Re: Editing comments too harsh?

Subject: Re: Editing comments too harsh?
From: "Kim L. Shaw" <103205 -dot- 402 -at- COMPUSERVE -dot- COM>
Date: Fri, 6 Sep 1996 12:10:58 EDT

Vanessa Wilburn asked how to avoid treading too heavily engineers' egos. I
think all editiors face this problem, no matter who our authors are. Writing
is a personal act, whether the product is a technical document, a journal
article, or a novel. It helps to keep this thought uppermost in mind when
giving authors feedback. These are some other techniques that have worked for
me:

If at all possible, meet with the author BEFORE you edit his/her document.
Establish rapport and try to discover the person's concerns. Be enthusiastic --
I find interest and enthusiasm go a long way toward breaking down that
author-editor barrier. Discuss your approach to editing so the author knows
what to expect. When time allows, I like to edit a short passage and get
feedback before editing the entire document. In other words, work as a team
and let the author know your goal is to make the document the best it can be.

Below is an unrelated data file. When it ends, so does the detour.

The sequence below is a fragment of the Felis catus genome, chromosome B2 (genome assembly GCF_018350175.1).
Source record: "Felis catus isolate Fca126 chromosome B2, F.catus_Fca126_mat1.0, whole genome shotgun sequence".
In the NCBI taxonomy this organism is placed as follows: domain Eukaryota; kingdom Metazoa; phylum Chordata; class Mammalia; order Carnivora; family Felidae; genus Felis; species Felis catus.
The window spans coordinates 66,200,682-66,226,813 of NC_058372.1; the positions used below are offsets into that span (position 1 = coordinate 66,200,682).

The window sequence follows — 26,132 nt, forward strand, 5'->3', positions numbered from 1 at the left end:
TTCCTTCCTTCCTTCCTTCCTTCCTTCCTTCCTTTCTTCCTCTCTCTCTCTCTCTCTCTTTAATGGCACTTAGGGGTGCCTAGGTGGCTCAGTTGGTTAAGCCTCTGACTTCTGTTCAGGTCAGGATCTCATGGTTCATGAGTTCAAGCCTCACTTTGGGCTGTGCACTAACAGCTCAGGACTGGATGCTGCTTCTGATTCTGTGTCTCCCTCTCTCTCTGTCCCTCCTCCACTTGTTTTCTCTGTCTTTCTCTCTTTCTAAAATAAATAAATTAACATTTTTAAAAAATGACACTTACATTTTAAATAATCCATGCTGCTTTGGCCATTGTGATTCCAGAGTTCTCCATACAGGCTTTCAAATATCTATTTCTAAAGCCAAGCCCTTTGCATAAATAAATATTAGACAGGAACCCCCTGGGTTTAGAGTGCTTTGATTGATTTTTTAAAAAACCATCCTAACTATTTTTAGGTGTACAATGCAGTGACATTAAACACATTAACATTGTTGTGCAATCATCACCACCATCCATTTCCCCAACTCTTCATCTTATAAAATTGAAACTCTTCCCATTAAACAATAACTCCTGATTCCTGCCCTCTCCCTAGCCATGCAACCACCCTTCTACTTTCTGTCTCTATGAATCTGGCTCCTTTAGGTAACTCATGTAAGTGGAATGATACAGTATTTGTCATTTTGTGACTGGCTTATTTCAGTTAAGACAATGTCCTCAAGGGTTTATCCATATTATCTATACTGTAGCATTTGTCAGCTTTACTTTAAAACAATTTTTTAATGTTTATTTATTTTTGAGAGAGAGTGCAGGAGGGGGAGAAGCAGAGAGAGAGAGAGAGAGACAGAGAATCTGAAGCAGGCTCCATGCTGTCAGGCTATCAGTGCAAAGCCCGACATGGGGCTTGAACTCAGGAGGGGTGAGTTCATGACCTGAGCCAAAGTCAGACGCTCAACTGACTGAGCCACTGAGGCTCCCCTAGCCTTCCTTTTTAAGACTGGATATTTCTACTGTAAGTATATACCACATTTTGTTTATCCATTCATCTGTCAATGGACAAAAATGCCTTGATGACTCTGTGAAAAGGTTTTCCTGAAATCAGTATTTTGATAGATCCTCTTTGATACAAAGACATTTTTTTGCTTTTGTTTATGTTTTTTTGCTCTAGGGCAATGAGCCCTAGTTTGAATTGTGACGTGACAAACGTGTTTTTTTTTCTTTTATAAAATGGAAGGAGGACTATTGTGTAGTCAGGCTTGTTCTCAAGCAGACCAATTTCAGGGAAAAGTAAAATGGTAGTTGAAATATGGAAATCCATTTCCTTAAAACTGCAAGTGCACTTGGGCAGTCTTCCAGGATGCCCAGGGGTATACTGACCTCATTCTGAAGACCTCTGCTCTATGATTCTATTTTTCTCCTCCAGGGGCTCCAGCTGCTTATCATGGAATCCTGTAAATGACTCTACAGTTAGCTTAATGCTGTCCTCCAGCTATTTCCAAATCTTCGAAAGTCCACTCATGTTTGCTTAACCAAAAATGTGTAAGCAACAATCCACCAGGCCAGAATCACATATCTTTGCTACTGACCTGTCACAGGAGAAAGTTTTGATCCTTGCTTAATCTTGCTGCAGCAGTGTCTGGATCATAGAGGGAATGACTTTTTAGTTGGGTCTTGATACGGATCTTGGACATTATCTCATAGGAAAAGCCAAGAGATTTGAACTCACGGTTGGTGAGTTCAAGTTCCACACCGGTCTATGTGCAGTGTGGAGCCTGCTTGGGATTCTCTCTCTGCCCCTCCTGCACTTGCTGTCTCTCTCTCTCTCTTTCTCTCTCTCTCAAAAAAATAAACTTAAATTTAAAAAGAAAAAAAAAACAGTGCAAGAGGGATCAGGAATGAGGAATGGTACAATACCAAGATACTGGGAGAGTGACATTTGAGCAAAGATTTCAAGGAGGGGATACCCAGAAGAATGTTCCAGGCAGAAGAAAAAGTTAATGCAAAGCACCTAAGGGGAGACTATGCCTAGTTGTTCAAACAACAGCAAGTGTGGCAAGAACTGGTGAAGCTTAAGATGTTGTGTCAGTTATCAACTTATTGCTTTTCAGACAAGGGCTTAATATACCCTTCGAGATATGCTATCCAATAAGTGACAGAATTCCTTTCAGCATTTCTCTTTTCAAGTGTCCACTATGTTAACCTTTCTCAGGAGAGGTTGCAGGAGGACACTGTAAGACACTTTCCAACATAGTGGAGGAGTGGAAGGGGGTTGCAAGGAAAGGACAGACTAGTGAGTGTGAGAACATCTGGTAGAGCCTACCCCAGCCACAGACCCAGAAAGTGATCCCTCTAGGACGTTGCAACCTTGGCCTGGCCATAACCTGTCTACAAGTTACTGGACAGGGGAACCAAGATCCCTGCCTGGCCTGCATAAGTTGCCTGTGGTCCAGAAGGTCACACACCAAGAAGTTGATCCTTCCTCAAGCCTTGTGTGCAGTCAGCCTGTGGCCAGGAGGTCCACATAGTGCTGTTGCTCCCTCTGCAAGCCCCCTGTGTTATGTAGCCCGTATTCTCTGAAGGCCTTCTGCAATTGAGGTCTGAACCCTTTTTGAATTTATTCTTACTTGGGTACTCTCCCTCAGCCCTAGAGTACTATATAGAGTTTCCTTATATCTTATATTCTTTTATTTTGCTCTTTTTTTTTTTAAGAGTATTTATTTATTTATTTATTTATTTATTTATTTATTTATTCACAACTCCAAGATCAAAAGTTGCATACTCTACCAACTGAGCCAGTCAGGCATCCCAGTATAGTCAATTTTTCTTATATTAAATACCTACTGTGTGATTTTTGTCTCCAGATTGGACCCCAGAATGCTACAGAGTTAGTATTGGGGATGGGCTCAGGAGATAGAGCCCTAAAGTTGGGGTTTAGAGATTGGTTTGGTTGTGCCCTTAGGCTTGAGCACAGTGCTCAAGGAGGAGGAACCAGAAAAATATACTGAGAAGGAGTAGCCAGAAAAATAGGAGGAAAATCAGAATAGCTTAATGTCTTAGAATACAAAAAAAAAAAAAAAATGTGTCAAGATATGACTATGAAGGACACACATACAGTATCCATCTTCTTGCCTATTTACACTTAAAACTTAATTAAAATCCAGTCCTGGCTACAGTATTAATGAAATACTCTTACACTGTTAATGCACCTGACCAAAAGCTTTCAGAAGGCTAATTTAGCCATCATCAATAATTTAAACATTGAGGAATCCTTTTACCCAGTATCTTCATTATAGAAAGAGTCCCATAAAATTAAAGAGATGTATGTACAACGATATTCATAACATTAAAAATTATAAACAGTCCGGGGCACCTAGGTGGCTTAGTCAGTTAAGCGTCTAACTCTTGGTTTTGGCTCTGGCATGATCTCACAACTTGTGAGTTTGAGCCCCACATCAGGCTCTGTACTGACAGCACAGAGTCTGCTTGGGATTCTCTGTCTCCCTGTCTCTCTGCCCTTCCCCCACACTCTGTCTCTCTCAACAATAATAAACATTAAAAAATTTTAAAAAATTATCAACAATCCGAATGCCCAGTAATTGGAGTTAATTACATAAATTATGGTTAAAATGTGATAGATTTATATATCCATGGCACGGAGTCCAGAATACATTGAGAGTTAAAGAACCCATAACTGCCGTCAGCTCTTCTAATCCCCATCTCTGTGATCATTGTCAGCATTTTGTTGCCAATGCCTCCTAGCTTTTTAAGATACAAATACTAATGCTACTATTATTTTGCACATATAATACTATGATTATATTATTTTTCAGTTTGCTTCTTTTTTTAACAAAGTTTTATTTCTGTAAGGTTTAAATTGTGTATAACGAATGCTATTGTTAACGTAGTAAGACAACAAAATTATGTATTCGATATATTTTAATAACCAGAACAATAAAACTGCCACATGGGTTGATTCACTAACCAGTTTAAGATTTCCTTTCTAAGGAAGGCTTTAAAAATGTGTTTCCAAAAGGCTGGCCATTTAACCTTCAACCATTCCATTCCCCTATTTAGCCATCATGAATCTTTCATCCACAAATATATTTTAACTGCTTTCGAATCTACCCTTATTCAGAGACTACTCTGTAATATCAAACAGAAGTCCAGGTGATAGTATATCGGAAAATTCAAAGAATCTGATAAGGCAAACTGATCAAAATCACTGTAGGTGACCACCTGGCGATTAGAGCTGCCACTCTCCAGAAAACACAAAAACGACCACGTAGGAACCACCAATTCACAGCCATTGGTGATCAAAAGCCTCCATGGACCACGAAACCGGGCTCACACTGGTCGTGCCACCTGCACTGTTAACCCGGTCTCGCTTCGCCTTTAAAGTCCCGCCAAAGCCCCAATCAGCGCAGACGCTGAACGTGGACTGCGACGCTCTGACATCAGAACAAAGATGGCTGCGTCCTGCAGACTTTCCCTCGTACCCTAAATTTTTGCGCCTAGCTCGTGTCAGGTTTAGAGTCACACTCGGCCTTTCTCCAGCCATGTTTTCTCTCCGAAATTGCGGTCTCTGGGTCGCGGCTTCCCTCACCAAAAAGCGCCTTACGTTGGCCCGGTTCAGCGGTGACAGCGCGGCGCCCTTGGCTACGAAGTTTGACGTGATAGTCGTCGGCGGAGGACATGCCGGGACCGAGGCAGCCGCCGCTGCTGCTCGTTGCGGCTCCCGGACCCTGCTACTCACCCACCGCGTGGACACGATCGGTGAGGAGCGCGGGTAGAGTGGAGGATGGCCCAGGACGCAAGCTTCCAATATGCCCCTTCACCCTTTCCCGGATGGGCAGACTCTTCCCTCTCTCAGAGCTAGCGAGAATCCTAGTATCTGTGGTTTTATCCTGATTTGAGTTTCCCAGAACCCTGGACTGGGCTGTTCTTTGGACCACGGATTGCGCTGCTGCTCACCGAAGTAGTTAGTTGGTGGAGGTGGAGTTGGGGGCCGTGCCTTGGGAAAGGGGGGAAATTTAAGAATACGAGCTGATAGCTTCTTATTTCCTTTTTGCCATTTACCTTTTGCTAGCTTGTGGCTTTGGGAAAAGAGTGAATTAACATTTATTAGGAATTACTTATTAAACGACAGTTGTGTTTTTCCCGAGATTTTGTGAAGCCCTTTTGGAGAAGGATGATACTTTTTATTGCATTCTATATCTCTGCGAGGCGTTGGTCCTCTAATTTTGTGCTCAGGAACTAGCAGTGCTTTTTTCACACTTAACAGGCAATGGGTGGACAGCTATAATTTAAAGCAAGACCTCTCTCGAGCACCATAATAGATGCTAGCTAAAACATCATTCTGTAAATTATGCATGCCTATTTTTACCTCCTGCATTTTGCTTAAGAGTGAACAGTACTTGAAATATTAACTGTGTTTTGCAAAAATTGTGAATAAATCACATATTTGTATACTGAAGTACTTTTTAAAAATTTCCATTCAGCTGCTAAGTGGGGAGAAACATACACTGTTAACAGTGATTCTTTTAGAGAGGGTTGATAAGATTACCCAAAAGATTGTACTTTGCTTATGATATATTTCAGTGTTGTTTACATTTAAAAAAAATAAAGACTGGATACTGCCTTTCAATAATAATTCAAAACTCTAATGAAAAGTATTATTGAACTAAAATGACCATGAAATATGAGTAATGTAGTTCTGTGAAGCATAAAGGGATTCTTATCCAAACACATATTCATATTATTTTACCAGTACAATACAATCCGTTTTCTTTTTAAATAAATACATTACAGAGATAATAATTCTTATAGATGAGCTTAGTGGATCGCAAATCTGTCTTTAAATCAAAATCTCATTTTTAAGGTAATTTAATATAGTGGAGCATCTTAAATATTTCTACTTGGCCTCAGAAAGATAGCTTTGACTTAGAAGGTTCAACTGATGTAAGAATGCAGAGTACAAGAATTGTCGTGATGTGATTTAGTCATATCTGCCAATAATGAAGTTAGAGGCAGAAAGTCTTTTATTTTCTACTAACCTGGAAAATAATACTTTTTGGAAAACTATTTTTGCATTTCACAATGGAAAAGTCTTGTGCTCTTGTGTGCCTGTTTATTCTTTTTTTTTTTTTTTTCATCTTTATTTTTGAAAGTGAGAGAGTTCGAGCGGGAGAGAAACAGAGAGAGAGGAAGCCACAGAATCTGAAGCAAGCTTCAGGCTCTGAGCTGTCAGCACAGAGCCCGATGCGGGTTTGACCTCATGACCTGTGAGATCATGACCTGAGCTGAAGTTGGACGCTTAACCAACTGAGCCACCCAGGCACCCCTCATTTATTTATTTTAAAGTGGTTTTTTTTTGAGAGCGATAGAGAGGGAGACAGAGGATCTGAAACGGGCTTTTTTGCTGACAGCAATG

If you aren't able to meet the author, consider attaching a cover letter to the
edited manuscript that generally explains what you did. Offer to talk with/meet
with the author to answer questions or discuss your edits. Don't get offended
if an author questions your edits -- be able to give straightforward,
undefensive explanations for your changes and revisions. I even cite references
sometimes. If appropriate, a little humor can diffuse tension. Let the author
win some arguments. I hold the line on correct mechanics and usage, but
sometimes let authors retain their preferences even when I think my edits are
"better."

Use a pencil or a color other than red (I like green) to mark up the manuscript.
Some authors aren't sensitive, but others feel like they're being graded when
they see red marks all over their document.

It's important -- though I admit, not always easy -- to have support for your
editing approach within the organization. Support could be in the form of a
company style guide (approved by management) or concurrence from the head of the
engineering department or another senior person. I once was the only
editor/writer in a dental school and had great support from the dean, who
actually sent faculty to me to get their papers edited. Of course, I still had
to use tact and diplomacy once I got them in my office!

IMO, the most important thing overall is to treat your authors as you'd want to
be treated. It's not so easy to let someone else edit your writing, and if you
approach your authors in a very human way it can lead to a good collaboration
rather than a clash of egos.

Kim Shaw
Words & Graphics Inc.
Houston

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